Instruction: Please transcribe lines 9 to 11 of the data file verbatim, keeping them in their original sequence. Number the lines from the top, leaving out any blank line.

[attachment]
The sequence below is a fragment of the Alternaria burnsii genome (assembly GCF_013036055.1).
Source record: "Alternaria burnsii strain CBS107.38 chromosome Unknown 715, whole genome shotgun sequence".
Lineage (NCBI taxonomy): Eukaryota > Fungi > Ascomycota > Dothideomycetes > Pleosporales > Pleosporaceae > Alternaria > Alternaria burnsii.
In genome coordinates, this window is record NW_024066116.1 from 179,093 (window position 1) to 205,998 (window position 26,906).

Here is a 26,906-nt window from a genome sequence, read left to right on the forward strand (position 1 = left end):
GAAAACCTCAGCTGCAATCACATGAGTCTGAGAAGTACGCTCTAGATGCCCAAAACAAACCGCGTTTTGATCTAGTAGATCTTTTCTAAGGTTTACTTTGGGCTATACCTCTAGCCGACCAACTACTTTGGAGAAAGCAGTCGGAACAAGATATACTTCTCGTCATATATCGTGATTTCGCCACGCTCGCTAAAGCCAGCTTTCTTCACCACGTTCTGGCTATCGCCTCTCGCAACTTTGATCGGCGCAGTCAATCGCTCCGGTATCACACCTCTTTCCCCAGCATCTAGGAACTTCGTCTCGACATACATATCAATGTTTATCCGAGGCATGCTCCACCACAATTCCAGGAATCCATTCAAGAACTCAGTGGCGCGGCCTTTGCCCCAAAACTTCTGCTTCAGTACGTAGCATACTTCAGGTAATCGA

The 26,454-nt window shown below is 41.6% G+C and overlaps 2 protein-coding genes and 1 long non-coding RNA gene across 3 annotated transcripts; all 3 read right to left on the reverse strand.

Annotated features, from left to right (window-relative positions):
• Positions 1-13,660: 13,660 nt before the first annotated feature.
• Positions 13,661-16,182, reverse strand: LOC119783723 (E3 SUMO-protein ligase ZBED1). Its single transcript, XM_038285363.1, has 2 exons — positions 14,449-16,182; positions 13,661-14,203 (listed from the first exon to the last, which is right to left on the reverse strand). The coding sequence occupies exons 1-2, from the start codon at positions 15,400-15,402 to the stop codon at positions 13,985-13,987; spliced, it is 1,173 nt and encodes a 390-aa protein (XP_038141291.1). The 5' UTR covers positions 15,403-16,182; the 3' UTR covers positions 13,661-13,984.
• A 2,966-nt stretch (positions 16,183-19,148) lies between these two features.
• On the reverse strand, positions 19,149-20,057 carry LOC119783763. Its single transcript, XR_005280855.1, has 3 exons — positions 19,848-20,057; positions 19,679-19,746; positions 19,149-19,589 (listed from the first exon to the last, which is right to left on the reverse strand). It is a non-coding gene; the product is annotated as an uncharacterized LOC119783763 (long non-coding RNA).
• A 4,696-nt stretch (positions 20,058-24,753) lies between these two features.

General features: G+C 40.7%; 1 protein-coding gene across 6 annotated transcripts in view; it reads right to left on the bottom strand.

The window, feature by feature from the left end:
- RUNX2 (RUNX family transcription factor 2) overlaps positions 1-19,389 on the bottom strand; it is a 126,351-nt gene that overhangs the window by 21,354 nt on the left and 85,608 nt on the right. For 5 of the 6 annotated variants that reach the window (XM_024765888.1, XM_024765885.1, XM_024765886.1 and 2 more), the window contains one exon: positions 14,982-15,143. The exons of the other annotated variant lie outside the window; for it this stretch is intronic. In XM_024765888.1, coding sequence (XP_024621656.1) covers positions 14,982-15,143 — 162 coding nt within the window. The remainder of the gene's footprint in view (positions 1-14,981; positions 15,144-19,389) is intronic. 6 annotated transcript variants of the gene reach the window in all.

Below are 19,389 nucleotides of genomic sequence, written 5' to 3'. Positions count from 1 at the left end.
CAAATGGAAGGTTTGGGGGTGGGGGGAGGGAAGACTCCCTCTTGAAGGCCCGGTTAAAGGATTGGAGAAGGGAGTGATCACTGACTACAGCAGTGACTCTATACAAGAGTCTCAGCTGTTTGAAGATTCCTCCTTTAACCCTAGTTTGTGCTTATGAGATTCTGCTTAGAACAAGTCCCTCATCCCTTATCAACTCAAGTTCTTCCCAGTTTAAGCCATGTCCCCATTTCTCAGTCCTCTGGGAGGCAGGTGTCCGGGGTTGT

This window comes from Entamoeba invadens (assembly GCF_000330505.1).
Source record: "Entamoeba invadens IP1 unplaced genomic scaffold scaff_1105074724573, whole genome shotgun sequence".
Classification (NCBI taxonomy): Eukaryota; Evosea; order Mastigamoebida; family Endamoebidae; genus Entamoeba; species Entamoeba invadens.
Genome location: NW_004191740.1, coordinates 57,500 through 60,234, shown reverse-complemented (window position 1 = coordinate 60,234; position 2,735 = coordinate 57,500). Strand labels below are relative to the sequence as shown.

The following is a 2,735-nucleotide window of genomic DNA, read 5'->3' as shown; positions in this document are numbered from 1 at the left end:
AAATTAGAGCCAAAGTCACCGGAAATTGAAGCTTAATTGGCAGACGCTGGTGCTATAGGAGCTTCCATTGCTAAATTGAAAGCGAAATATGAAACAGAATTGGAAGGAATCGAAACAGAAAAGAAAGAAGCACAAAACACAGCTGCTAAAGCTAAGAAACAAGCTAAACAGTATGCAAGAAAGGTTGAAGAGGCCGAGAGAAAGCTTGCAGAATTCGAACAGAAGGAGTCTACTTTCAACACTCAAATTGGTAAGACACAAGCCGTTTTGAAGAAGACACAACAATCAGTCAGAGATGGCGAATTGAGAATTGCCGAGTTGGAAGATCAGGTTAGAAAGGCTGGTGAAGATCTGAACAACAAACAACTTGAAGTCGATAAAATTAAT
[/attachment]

• Positions 1-13,660: 13,660 nt before the first annotated feature.
• Positions 13,661-16,182, reverse strand: LOC119783723 (E3 SUMO-protein ligase ZBED1). Its single transcript, XM_038285363.1, has 2 exons — positions 14,449-16,182; positions 13,661-14,203 (listed from the first exon to the last, which is right to left on the reverse strand). The coding sequence occupies exons 1-2, from the start codon at positions 15,400-15,402 to the stop codon at positions 13,985-13,987; spliced, it is 1,173 nt and encodes a 390-aa protein (XP_038141291.1). The 5' UTR covers positions 15,403-16,182; the 3' UTR covers positions 13,661-13,984.
• A 2,966-nt stretch (positions 16,183-19,148) lies between these two features.